So last week saw me, along with 56 thousand others, attending IBC 2016 in Amsterdam. The premier event for anyone involved in the business of creating, managing and delivering entertainment and news content.
The first thing to share is that it was busy, amazingly busy. I was blown away by the scale of the event: the sheer number of attendees, the endless exhibition halls, the queue at the taxi stand. It was overwhelming at times, but you could sense the hunger to learn, and the desire to stay ahead of the upcoming trends in media.
And without doubt, the subject of the cloud dominated conversations. We heard stories of how it’s adding mobility and faster delivery to workforces – something that shouldn’t be of surprise to anyone familiar with Drop Everything. There also seems to be a groundswell of support for the theory that cloud will be touching every piece of the broadcast workflow - from creation, to editing, to distribution - within the next few years.
After all, in the words of Mark Harrison, Managing Director of the Digital Production Partnership: “What happens when your media company goes global but your budgets are smaller? You need to find a technology that cuts costs but increases agility - the cloud enables you to do that.”
The Digital Production Partnership (DPP) was set up to help the media industry respond to the extraordinary pace of technological change. And fresh from my time at IBC, I wanted to find out more from Mark about how the media industry has, and continues to evolve, and get his advice for media companies on keeping up.
Firstly Mark, what are some of the biggest changes you’ve seen in the media industry since setting up DPP?
Interestingly, although we’ve only been around for a few years, we’ve already shifted our focus from broadcast to media. That’s because video is driving the Internet so much now, that there is more audio-visual content made for non-broadcast use than for broadcast use. This shift from broadcast to media has been enabled by the Internet and emergence of cloud technologies.
With smaller budgets, media companies have to find a way around things in order to survive; cloud services, which offer subscription models, became the ideal solution for managing costs. And, as a result, the industry is having to move from a culture of working with people, to one of reliance/trust in IT systems and technology.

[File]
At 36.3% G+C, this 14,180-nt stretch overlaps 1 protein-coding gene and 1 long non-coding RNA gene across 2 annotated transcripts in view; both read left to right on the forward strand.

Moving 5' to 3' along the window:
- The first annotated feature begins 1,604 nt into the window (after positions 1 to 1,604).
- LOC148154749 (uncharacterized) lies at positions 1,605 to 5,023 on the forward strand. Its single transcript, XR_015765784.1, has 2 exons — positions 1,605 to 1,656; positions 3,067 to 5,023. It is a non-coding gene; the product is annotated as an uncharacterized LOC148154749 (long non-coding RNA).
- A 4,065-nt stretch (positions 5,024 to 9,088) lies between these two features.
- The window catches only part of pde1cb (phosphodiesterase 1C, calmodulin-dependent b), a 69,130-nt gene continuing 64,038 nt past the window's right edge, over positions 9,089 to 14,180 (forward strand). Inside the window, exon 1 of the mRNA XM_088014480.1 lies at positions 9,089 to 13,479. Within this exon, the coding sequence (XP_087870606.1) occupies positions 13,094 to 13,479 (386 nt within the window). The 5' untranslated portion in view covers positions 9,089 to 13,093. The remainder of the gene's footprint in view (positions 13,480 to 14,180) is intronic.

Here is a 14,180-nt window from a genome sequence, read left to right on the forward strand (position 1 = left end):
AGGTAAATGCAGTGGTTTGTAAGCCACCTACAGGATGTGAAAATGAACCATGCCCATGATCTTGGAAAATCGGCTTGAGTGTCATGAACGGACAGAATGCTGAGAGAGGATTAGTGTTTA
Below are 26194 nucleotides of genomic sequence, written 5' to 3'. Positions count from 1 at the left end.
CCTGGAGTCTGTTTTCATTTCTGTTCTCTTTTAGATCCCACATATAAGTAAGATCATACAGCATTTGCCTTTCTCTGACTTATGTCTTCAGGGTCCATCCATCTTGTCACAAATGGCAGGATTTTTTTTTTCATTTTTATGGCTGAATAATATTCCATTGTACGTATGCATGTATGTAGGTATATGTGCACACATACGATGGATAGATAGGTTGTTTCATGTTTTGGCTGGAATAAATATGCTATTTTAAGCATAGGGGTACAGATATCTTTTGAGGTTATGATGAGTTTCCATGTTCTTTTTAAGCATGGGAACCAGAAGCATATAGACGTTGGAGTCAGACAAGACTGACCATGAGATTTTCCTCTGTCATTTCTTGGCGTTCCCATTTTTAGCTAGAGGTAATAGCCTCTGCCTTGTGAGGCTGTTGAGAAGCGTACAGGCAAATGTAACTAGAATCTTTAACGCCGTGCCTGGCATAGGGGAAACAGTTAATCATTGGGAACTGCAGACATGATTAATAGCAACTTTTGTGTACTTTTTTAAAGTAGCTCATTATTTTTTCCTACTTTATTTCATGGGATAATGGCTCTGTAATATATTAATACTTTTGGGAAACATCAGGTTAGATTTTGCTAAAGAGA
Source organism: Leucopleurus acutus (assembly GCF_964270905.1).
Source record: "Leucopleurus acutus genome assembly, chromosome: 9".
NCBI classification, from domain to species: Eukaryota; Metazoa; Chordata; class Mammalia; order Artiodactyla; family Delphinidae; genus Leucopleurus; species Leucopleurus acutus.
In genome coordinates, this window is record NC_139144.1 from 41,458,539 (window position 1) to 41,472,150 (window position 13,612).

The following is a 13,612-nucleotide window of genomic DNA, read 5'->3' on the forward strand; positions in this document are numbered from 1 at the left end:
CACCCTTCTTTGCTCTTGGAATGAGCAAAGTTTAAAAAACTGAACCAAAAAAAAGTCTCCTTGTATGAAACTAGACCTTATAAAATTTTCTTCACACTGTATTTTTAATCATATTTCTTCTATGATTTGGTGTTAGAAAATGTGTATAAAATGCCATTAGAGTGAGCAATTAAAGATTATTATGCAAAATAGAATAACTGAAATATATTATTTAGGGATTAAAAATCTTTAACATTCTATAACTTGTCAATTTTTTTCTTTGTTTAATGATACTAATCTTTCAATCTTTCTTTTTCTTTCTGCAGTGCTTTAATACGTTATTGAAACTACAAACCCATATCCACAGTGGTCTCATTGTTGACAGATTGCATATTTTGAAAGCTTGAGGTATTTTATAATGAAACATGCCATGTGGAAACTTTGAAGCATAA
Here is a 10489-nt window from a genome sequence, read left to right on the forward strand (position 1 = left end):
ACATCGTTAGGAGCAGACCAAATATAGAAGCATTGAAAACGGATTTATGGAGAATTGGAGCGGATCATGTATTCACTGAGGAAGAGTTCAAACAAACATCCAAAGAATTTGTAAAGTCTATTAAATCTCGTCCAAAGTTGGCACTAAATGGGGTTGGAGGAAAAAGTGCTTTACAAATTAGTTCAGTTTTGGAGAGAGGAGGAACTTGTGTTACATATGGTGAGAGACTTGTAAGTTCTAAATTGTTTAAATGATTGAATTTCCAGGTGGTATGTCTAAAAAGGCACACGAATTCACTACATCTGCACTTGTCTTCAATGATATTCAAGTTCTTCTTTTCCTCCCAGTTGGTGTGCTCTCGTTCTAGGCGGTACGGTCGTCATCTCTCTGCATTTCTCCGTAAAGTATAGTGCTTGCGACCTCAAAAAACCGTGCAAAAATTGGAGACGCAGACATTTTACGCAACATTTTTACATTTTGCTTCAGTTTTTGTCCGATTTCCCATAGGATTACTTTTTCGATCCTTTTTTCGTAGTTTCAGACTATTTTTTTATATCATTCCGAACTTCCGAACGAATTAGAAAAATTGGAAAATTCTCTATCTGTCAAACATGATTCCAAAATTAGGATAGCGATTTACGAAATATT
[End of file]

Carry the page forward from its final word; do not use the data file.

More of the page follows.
How are vendor/media company relationships evolving as a result of the cloud?
Broadly I believe there’s a trend towards greater outsourcing. But the most interesting change to the vendor model is that media companies are moving away from relationships with key vendors - that provide multiple services - to working with a number of small vendors, which specialise in each part of the supply chain.
Although this is a model we at DPP believe can work well, it does put reliance on vendors to truly work well together; it pushes a culture of openness between competitors. There’s a role here for the big players in the industry to act as gatekeepers, and help to handle complexities in the supply chain on behalf of the customer.
Ultimately vendors that understand the importance of working better together will survive, while those that fail to collaborate and form partnerships will struggle.
So why haven’t all media companies adopted cloud technology – what’s holding them back?
The challenge, based on our conversations with media organisations, is fear of the unknown. Cloud technology is still relatively new and unfamiliar; what’s needed is a leap of faith and a willingness to embrace the fact that there are a number of cloud technologies out there which will transform working practices and speed up time to market.
Security and risk are undoubtedly the bedrock of those fears but sharing and editing content through a cloud based vendor is often now the best and most efficient way of working.
What advice do you have for media companies wanting to sell cloud into the business?
Often we speak to companies who acknowledge that they have to embrace cloud but are put off by being tied into existing legacy contracts. The thing you need to ask yourself is whether it’s cheaper, in the long run, to write off outdated vendor contracts and leap more quickly to an operational model - I suspect sometimes it could be.
My best advice is that instead of waiting for the perfect time to push the button, look into what the long term benefits could be of deliberately pressing it early. Perhaps there are times where you would be wise to cancel outdated contracts in order to incur the long term benefits that come with a cloud based model.
Will cloud providers who offer the ability to share large files in the cloud become more important to media companies in the future?
Definitely. In fact, in our most recent survey we found that 75% of production companies either already are, or expect to be, producing Ultra High Definition (UHD) content in the next 12 months. The Catch-22 however is that although UHD has become a reality, most media companies have inadequate connectivity to deal with UHD, meaning they won’t be able to access the cloud services that would enable them to share the files they create.
Once the cost and availability of connectivity has caught up with business needs – as they surely will - a company like Dropbox can become a major hub for media companies in the future, almost like air traffic control for media content and IP. Major established cloud vendors like Dropbox can help to build trust in cloud services – and establish international standards for cloud-based services.